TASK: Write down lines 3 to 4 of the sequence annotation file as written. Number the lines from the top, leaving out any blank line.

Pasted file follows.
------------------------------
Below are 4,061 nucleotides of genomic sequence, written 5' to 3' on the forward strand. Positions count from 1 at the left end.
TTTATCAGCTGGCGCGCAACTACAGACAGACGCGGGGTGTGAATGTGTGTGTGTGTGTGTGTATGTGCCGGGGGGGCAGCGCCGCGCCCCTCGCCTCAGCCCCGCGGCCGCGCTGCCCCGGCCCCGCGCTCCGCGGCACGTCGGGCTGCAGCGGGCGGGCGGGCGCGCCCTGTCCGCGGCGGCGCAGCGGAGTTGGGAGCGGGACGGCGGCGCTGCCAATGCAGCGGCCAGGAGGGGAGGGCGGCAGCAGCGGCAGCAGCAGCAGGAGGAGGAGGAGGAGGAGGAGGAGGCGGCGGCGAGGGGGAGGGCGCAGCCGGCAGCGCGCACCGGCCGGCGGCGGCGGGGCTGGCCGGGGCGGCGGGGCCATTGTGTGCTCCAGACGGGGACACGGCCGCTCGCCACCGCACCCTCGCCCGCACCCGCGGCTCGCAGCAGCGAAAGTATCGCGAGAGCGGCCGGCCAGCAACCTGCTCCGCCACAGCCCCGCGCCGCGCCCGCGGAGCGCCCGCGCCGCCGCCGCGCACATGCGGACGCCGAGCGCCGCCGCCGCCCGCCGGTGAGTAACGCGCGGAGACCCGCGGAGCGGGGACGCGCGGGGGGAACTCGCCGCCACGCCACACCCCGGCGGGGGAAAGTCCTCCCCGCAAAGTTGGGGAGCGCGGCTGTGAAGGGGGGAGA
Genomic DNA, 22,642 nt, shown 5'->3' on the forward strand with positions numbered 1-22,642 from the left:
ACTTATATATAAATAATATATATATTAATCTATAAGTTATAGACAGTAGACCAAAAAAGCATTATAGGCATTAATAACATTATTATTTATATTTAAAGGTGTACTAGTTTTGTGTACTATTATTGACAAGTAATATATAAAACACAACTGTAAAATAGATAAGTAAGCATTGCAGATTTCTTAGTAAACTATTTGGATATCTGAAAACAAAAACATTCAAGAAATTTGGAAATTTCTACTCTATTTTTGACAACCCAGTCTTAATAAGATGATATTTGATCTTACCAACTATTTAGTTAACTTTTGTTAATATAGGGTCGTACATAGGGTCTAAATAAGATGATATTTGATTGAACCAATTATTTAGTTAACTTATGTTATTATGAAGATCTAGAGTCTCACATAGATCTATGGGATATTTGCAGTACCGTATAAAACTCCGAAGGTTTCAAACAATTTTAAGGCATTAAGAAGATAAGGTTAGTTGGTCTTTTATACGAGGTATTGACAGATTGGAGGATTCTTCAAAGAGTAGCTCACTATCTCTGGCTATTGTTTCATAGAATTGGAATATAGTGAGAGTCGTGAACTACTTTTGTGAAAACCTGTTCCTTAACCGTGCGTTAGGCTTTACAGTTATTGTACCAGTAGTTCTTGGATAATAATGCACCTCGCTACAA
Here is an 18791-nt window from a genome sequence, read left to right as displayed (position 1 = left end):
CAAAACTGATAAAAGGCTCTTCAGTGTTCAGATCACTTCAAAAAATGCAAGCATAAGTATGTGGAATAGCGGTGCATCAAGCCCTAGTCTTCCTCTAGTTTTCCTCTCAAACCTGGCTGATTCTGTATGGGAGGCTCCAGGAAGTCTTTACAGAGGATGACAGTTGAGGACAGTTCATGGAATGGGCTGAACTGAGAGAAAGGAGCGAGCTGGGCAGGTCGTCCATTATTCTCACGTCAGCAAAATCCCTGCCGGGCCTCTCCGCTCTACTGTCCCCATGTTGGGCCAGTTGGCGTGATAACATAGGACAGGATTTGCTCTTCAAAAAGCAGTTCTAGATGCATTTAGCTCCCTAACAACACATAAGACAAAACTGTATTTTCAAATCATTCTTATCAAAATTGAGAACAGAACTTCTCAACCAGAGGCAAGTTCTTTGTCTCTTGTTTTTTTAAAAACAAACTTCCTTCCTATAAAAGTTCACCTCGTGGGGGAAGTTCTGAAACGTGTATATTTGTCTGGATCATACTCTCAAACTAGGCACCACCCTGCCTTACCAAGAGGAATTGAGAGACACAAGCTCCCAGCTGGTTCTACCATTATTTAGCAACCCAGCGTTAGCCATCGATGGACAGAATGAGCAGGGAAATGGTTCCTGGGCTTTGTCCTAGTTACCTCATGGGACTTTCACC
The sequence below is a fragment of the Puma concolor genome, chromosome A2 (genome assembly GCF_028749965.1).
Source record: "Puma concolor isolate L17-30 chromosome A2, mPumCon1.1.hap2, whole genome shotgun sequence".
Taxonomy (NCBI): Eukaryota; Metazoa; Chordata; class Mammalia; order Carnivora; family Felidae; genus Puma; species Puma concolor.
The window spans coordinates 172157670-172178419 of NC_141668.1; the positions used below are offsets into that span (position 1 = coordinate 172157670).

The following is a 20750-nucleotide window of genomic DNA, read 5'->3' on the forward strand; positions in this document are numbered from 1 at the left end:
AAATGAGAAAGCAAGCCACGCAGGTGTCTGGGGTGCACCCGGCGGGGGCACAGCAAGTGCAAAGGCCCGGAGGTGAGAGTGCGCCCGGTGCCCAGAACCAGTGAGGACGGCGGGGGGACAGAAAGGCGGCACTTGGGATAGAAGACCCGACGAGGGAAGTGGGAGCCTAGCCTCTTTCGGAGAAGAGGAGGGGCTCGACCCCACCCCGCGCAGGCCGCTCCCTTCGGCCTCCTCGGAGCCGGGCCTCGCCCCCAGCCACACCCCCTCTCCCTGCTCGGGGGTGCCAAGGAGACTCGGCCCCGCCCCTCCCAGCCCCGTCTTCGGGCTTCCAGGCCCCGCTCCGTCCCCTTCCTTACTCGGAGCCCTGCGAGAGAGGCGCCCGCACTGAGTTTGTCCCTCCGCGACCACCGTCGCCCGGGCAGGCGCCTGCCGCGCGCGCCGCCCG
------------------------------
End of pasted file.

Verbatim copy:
Genomic DNA, 22,642 nt, shown 5'->3' on the forward strand with positions numbered 1-22,642 from the left:
ACTTATATATAAATAATATATATATTAATCTATAAGTTATAGACAGTAGACCAAAAAAGCATTATAGGCATTAATAACATTATTATTTATATTTAAAGGTGTACTAGTTTTGTGTACTATTATTGACAAGTAATATATAAAACACAACTGTAAAATAGATAAGTAAGCATTGCAGATTTCTTAGTAAACTATTTGGATATCTGAAAACAAAAACATTCAAGAAATTTGGAAATTTCTACTCTATTTTTGACAACCCAGTCTTAATAAGATGATATTTGATCTTACCAACTATTTAGTTAACTTTTGTTAATATAGGGTCGTACATAGGGTCTAAATAAGATGATATTTGATTGAACCAATTATTTAGTTAACTTATGTTATTATGAAGATCTAGAGTCTCACATAGATCTATGGGATATTTGCAGTACCGTATAAAACTCCGAAGGTTTCAAACAATTTTAAGGCATTAAGAAGATAAGGTTAGTTGGTCTTTTATACGAGGTATTGACAGATTGGAGGATTCTTCAAAGAGTAGCTCACTATCTCTGGCTATTGTTTCATAGAATTGGAATATAGTGAGAGTCGTGAACTACTTTTGTGAAAACCTGTTCCTTAACCGTGCGTTAGGCTTTACAGTTATTGTACCAGTAGTTCTTGGATAATAATGCACCTCGCTACAA